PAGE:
Today in Apple history: HP’s iPod comes out of the blue


The Apple iPod + HP flopped, but it was still a savvy business move for Apple
Do you remember the HP-branded iPod?
Photo: Keegan/Wikipedia CC

January 8: Today in Apple history: Apple iPod + HP debuts January 8, 2004: The clumsily named iPod+HP, a Hewlett-Packard-branded iPod, debuts at the Consumer Electronics Show in Las Vegas.

Shown off by Hewlett-Packard CEO Carly Fiorina, the prototype device is blue, the color used for HP’s branding. By the time it arrives on the market later that year, however, the digital music player is the same shade of white as the regular iPod. The device doesn’t hang around for long, either.

Apple iPod+HP = Not a meaningful collaboration

On paper, the collaboration between Hewlett-Packard and Apple seemed to come out of left field. There was, however, a shared history between the two companies. As a kid, Steve Jobs looked up HP co-founder Bill Hewlett in the phone book. He wound up getting a summer job at the company. HP also employed Steve Wozniak during the time he worked on the Apple-1 and Apple II computers.

Over the years, Apple recruited several high-performing individuals from HP, too. And HP maintained a campus in Cupertino until 2010, when it sold the land to Apple to build Apple Park.

Regardless of these ties, the iPod+HP never came across like a meaningful collaboration between the two companies.

Jobs typically loathed licensing Apple technology, which explains why he was never keen to port Mac OS to other systems. (He only begrudgingly did this with the NeXTSTEP operating system at NeXT.) Jobs immediately canceled the licensed “clone Macs” when he returned to Apple in the late 1990s.

The iPod+HP marked the only time Jobs ever licensed the official iPod name to another company — although he did license iTunes to Motorola to create the first (sort of) Apple phone (another disaster, by the way).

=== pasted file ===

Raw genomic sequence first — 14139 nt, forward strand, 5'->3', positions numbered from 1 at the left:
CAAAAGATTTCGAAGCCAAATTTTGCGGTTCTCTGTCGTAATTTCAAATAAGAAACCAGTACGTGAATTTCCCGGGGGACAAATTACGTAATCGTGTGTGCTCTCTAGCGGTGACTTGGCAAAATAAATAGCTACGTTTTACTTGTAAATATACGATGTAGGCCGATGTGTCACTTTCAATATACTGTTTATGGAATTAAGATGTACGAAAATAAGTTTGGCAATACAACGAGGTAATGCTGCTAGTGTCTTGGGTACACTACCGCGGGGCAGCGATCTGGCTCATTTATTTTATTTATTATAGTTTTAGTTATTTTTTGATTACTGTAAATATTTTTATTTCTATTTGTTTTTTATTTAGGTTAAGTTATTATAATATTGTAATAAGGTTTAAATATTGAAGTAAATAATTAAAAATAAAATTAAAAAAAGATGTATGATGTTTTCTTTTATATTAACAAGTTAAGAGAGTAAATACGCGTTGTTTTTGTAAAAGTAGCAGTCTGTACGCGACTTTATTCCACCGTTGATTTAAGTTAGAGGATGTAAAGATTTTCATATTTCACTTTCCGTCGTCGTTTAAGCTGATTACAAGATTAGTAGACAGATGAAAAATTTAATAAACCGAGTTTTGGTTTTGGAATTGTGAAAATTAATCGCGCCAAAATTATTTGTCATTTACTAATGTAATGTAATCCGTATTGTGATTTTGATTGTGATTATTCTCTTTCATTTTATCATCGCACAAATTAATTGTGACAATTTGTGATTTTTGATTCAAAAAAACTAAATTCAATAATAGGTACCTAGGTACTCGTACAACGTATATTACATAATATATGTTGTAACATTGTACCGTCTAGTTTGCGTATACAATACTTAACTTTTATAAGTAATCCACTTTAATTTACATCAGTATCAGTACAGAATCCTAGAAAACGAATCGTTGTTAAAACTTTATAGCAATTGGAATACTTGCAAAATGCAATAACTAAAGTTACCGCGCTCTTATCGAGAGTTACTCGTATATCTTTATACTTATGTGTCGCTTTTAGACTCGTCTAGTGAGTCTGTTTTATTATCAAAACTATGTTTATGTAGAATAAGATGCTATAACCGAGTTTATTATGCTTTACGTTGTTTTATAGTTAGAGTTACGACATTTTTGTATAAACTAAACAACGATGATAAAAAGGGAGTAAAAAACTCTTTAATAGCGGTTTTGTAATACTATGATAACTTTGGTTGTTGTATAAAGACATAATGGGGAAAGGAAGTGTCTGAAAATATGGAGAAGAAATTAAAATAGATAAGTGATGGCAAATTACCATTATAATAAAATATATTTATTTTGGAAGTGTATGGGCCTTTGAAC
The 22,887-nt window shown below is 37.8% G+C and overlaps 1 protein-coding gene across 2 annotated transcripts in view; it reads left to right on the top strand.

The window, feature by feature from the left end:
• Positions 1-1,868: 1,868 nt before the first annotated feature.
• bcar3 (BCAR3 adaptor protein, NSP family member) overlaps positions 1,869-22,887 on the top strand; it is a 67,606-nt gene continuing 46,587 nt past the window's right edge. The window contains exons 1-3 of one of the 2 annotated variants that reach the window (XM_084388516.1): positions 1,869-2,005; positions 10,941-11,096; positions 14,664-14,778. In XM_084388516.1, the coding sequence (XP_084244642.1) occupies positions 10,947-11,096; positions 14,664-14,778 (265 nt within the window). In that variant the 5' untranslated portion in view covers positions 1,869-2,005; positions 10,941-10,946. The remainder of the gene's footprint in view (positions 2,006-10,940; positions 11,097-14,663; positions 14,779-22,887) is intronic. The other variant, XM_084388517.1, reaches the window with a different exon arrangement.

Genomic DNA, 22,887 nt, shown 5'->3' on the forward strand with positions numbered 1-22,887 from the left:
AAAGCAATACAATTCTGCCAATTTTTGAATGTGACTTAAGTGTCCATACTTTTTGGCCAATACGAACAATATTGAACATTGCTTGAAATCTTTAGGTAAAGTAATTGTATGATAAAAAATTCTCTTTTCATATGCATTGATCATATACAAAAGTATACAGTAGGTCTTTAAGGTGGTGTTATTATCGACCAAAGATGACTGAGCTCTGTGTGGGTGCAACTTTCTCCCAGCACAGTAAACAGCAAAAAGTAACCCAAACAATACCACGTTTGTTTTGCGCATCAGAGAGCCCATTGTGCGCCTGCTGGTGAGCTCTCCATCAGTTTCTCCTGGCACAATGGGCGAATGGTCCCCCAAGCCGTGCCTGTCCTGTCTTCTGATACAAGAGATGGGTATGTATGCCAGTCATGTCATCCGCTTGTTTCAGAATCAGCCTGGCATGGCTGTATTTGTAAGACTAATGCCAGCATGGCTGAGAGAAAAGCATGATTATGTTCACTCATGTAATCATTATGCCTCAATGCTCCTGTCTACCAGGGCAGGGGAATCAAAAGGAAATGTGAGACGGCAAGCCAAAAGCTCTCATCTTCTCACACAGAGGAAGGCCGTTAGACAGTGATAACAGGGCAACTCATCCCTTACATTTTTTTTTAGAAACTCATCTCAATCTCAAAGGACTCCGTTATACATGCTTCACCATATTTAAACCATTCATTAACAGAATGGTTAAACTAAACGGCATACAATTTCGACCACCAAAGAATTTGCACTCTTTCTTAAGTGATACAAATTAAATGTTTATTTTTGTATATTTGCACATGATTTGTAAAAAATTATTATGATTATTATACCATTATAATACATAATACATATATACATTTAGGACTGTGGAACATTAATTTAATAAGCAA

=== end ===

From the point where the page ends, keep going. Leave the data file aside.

Steve Jobs’ smart strategy

By 2004, Jobs had backed down on his hard-line view that the iTunes Music Store should never be available on a non-Mac computer. The service had expanded to Windows PCs in late 2003. However, HP was the only Windows manufacturer that ever got its own iPod variant.

As part of the deal, iTunes came preinstalled on all HP Pavilion and Compaq Presario computers. In theory, it was a win-win for both companies. HP got a unique selling point, while Apple could further broaden its iTunes market. This gave iTunes a presence in places like Walmart and RadioShack, where Apple computers weren’t sold.

In fact, the HP iPod deal may have been a smart bit of corporate jiu-jitsu on Apple’s part. In a 2015 Medium post, titled “How Steve Jobs Fleeced Carly Fiorina,” journalist Steven Levy suggested that the move was a strategic one to block HP from installing Windows Media Store on the company’s PCs. While HP did indeed get an HP-branded iPod, soon afterward Apple upgraded its own iPod — thereby making HP’s version outdated. Levy writes:

In short, Fiorina’s “good friend” Steve Jobs blithely mugged her and HP’s shareholders. By getting Fiorina to adopt the iPod as HP’s music player, Jobs had effectively gotten his software installed on millions of computers for free, stifled his main competitor, and gotten a company that prided itself on invention to declare that Apple was a superior inventor. And he lost nothing, except the few minutes it took him to call Carly Fiorina and say he was sorry she got canned.

Pulling the plug on the HP iPod

Ultimately, the deal failed to deliver the kind of sales figures HP hoped for. On July 29, 2005, HP terminated the deal, although the company was contractually obligated to install iTunes on its computers until January 2006. Eventually, HP launched its own Compaq audio player, which failed to make waves.

Do you remember the iPod+HP? Were you first exposed to iTunes through an HP computer? Let us know in the comments below.


Daily round-ups or a weekly refresher, straight from Cult of Mac to your inbox.

  • The Weekender

    The week's best Apple news, reviews and how-tos from Cult of Mac, every Saturday morning. Our readers say: "Thank you guys for always posting cool stuff" -- Vaughn Nevins. "Very informative" -- Kenly Xavier.